After researching things quite a bit online and finding some great tips, I decided to give it a try on the cement floors of our lake house, aka The Guinia Pig Place, since whatever new i want to try, I try it there. So far, all of the projects have been total successes!
The paper bag flooring project was 1,000 sf. That’s quite a bit. What I did is tackle one room at a time each time we went up, so the project took me a lot longer than if I’d just stayed with it for a week or so. Regardless, it’s awesome!
As I tend to “talk too much”, let me just give the steps and then I’ll elaborate on them below:
Let dry and then come back with many coats of Polyeurathane. I used Minwax Polyacrylic water based
First, although you could use actual paper bags, it’s much easier to go buy a roll or two of brown paper at Home Depot ($11.99). I used three of those suckers in the house.
So tear the paper. And to be honest this was the part tht for me at least, was the most boring and after hours of tearing and wadding this stuff, my hands were tired! I’d start this part as we were watching tv.
Anyway, back to the point. Tear the paper any way you’d like. A lot of blogs suggested tearing them in stone like pieces, but although it was easy on some, most of the time i ended up with rectngles and squares. You don’t notice that at all! What i did was tear the sides of the paper, the straight sides, down the length of the paper so tht i could use the straight edges when applyig up against the walls. I wadded them up and put them in a separate trash bag. Then off to tearing and crinkling and tearing and wadding and…….til I thought I might lose my mind a few times. I put all those wadded up pieces in a diffferent trash bag.
I used Elmers Glue.. I wouldn’t use any other kind. I was able to find the gallon jugs of it for 14.99 at Ace. Home Depot was out of it every time I needed some, but definitely check since you’re goig to be buying your paper there. I used a 2:1 water to glue ratio, but after awhile, I stopped measuring, I just put a few “glugs” of the glue in and estimated the water I needed. I can say tht at the end, I was slpping tht damned paper down, not paying any attention to what I had done in the beginning and it looks exactly the same as the areas that I did all the right things!
I took my piece and dunked them in a bucket of the glue mixture and then rung them out by hand. You want it saturated, but not too dripping with glue. Overlap your pieces about an inch or so. Again, be random, it’s not going to show.
Let this dry overnight. Or as long as need be. You can tell when it’s dry. Many blogs only had instructions for putting this over a wood subfloor, so this was new territory. I did not seal our floors first, nothing. I vacuumed and mopped…..a little… This stuff went and stayed down PERFECTLY. No doubt, you will see that leather look and it is simply amazing.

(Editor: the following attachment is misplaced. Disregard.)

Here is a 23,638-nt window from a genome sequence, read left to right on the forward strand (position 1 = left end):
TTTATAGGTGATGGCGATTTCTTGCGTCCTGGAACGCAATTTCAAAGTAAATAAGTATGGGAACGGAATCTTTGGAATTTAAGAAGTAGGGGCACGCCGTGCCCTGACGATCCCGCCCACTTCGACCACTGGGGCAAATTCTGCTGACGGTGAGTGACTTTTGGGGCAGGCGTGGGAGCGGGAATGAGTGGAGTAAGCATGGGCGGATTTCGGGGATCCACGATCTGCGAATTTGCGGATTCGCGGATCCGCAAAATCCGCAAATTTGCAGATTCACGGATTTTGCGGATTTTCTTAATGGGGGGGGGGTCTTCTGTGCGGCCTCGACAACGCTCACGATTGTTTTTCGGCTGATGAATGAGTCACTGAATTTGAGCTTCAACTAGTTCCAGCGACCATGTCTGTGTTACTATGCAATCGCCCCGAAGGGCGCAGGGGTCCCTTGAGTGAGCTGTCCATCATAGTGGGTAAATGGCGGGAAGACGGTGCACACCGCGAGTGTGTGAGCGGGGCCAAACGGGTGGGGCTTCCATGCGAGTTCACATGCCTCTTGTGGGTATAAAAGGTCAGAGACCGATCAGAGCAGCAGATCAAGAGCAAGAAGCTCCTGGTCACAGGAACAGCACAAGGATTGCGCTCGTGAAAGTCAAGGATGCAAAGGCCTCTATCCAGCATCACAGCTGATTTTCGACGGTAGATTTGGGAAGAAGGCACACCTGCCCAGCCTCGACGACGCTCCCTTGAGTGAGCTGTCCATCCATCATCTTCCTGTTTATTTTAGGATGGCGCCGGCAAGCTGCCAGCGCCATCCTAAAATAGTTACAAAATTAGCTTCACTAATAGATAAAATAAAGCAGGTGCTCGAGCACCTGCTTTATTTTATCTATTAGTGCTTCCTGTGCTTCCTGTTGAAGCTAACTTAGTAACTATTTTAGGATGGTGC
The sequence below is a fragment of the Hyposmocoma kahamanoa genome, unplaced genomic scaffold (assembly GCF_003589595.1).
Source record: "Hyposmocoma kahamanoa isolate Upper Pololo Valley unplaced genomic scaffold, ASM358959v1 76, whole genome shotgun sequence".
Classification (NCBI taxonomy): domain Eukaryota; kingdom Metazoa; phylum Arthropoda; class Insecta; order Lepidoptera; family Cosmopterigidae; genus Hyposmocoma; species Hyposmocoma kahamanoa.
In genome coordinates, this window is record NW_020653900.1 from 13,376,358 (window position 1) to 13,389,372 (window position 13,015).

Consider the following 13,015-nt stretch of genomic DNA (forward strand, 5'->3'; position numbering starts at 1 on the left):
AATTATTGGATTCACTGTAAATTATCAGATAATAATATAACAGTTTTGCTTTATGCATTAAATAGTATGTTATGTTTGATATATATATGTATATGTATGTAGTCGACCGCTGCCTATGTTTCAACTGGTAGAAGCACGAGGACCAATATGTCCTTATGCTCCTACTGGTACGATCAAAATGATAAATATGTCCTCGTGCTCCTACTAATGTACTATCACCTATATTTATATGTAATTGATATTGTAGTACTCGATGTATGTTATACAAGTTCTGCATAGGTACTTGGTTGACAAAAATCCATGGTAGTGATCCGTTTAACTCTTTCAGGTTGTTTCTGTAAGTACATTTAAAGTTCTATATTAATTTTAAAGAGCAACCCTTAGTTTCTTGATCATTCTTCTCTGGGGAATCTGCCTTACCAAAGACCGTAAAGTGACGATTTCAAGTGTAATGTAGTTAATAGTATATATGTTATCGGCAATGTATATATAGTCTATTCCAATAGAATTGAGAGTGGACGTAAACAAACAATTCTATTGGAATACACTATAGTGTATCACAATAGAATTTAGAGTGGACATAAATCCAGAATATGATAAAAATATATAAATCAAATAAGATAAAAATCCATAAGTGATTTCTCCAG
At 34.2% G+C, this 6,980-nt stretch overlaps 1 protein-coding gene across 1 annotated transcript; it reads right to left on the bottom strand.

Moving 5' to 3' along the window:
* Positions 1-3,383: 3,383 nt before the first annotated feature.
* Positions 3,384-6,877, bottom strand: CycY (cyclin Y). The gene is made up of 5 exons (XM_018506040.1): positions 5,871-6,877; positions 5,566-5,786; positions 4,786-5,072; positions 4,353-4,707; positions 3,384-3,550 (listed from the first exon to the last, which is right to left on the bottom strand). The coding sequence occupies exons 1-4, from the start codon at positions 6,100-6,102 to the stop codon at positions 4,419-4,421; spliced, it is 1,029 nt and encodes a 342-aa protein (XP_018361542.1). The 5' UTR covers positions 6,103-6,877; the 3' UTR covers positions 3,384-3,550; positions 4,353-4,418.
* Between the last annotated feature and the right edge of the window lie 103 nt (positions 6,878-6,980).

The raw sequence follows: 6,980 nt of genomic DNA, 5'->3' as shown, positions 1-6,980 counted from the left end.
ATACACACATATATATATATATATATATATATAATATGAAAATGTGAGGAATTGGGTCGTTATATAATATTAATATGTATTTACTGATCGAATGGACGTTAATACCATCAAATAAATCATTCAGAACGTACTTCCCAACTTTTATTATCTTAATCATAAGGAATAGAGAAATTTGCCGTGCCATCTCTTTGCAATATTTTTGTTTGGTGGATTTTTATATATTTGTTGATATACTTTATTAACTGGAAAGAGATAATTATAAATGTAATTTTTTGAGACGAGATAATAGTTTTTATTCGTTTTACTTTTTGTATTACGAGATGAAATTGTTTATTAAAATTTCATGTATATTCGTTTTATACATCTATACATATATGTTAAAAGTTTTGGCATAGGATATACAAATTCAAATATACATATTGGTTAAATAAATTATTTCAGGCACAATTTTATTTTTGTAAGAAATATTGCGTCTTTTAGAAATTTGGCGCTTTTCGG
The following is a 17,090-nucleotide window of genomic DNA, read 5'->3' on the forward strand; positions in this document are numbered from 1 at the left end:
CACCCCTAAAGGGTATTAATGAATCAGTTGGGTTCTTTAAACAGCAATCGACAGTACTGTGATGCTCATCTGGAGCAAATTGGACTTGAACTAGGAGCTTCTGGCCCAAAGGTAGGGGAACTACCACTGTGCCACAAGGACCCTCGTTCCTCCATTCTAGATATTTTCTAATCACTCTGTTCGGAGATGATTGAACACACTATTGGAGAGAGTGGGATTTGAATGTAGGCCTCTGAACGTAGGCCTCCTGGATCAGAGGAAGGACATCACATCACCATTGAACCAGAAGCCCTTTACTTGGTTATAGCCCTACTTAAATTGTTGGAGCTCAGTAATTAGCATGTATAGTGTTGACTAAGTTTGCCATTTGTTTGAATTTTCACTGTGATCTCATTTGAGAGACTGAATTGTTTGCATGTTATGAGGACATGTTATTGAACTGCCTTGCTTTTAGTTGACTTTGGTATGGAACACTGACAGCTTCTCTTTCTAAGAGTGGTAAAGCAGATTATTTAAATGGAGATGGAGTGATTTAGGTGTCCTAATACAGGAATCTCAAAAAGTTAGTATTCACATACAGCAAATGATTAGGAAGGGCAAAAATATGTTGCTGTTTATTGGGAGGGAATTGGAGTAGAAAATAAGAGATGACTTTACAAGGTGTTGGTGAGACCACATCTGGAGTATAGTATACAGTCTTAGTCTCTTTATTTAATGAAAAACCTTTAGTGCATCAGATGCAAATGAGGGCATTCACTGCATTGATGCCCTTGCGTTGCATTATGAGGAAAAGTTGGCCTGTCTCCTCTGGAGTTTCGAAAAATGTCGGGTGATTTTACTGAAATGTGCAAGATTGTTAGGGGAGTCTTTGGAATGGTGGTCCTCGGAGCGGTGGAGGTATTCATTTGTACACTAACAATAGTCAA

Here it is after the paper dried, before the staining.
Next what I did was stain the paper flooring. You can leave it natural, but I wanted something a little darker. Not to mention that when you put the stain on, it really brings out the wrinkles, which is what makes it look like leather. What I’d do, in order to give myself a walking path throughout the house, is glue one section, say a 10’x10′ section, let it dry, and then stain it and begin a new section. You can’t tell where I stopped and then started again at all. This proect is very, very forgiving. Ahh…my kinda project!
After the stained paper was dry, which took about 8 hours, longer than I had initially thought it would take, you can apply your polyurethane. Now, I used an oil based stain and a water based poly. No problem at all and was suggested by others as well. I put 5-10 coats on. It dries so quickly tht it doesn’t take long. The less amount of coats was only due to needing to move on in the project. You can always go back and reapply more.
I got a little concerned when, after applying the poly, it started to wrinkel. Rest assured, it’ll dry smooth again.
So when it’s all said and done, this is what you are going to get.
I was sitting here wondering what I could post today and thought, DUH, my screened in patio. I keep posting current projects and forget those that I did a few years back.
Our screened in porch isn’t very big, 10′ x 12′, but I wanted it to be an extension of our home. Living here in Columbia, MO, there are so many days and evenings that are perfect for spending outdoors.